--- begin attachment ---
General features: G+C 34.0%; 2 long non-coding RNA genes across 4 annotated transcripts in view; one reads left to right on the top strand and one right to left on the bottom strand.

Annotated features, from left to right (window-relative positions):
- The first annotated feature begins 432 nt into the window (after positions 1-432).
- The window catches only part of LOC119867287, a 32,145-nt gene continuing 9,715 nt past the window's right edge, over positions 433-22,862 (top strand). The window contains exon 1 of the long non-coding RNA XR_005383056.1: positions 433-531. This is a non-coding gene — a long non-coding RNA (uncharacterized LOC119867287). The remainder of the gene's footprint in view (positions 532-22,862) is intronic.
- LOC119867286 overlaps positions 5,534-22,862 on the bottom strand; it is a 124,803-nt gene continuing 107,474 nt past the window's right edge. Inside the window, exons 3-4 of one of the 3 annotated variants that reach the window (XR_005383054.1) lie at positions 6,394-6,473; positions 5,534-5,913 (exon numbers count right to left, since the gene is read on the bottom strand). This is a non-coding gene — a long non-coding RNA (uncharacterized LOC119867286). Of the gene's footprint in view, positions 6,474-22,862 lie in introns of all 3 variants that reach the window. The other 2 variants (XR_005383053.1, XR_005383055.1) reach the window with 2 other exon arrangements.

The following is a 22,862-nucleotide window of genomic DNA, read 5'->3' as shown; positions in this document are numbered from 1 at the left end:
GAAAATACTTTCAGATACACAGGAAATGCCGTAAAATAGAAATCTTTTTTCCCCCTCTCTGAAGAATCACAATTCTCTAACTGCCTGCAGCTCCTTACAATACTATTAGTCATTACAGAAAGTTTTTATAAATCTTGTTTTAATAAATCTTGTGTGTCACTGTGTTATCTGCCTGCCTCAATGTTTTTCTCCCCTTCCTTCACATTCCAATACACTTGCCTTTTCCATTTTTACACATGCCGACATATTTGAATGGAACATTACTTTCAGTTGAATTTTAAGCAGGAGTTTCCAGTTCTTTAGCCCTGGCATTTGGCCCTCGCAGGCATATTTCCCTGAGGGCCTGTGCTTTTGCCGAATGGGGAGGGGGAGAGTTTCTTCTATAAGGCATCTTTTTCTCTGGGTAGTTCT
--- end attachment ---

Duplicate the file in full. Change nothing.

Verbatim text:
General features: G+C 34.0%; 2 long non-coding RNA genes across 4 annotated transcripts in view; one reads left to right on the top strand and one right to left on the bottom strand.

Annotated features, from left to right (window-relative positions):
- The first annotated feature begins 432 nt into the window (after positions 1-432).
- The window catches only part of LOC119867287, a 32,145-nt gene continuing 9,715 nt past the window's right edge, over positions 433-22,862 (top strand). The window contains exon 1 of the long non-coding RNA XR_005383056.1: positions 433-531. This is a non-coding gene — a long non-coding RNA (uncharacterized LOC119867287). The remainder of the gene's footprint in view (positions 532-22,862) is intronic.
- LOC119867286 overlaps positions 5,534-22,862 on the bottom strand; it is a 124,803-nt gene continuing 107,474 nt past the window's right edge. Inside the window, exons 3-4 of one of the 3 annotated variants that reach the window (XR_005383054.1) lie at positions 6,394-6,473; positions 5,534-5,913 (exon numbers count right to left, since the gene is read on the bottom strand). This is a non-coding gene — a long non-coding RNA (uncharacterized LOC119867286). Of the gene's footprint in view, positions 6,474-22,862 lie in introns of all 3 variants that reach the window. The other 2 variants (XR_005383053.1, XR_005383055.1) reach the window with 2 other exon arrangements.

The following is a 22,862-nucleotide window of genomic DNA, read 5'->3' as shown; positions in this document are numbered from 1 at the left end:
GAAAATACTTTCAGATACACAGGAAATGCCGTAAAATAGAAATCTTTTTTCCCCCTCTCTGAAGAATCACAATTCTCTAACTGCCTGCAGCTCCTTACAATACTATTAGTCATTACAGAAAGTTTTTATAAATCTTGTTTTAATAAATCTTGTGTGTCACTGTGTTATCTGCCTGCCTCAATGTTTTTCTCCCCTTCCTTCACATTCCAATACACTTGCCTTTTCCATTTTTACACATGCCGACATATTTGAATGGAACATTACTTTCAGTTGAATTTTAAGCAGGAGTTTCCAGTTCTTTAGCCCTGGCATTTGGCCCTCGCAGGCATATTTCCCTGAGGGCCTGTGCTTTTGCCGAATGGGGAGGGGGAGAGTTTCTTCTATAAGGCATCTTTTTCTCTGGGTAGTTCT